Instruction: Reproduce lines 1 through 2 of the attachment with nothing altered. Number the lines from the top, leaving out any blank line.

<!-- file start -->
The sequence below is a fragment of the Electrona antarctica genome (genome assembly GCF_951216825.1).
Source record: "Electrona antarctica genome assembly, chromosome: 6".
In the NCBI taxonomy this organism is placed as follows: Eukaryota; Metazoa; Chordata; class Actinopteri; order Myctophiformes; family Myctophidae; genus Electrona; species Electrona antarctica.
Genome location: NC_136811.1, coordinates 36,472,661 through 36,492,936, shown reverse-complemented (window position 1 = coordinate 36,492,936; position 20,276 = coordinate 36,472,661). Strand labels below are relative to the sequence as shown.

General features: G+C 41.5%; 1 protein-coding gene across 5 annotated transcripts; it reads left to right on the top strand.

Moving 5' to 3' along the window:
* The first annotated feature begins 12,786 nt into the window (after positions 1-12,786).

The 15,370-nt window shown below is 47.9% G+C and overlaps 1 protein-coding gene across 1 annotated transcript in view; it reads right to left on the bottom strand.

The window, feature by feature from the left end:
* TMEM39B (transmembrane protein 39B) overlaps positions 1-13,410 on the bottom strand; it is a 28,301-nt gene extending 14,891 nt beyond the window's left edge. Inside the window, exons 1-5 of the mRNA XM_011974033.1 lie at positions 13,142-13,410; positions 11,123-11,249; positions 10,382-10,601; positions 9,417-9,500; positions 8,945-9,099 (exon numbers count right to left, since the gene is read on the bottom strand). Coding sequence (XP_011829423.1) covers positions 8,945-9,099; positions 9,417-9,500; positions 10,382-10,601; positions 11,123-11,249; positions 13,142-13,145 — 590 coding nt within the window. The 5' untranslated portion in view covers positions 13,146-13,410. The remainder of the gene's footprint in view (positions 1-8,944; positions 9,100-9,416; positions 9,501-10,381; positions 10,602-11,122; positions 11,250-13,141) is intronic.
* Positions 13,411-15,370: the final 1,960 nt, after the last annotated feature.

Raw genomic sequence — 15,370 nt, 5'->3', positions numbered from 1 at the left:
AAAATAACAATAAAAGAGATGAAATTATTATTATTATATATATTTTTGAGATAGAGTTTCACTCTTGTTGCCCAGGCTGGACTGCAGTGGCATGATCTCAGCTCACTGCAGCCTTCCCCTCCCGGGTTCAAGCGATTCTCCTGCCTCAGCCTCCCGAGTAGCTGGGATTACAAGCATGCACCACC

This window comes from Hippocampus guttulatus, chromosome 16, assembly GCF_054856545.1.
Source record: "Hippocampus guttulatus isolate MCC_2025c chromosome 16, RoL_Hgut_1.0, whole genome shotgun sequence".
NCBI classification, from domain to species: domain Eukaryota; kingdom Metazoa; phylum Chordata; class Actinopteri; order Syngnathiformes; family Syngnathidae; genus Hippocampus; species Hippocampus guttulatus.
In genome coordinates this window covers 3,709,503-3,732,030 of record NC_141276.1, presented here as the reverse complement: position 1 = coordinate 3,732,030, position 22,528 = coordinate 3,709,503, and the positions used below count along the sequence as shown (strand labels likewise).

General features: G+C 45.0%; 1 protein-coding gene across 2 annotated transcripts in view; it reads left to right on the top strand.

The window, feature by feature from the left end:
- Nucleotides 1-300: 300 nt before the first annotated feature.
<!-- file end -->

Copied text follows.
The sequence below is a fragment of the Electrona antarctica genome (genome assembly GCF_951216825.1).
Source record: "Electrona antarctica genome assembly, chromosome: 6".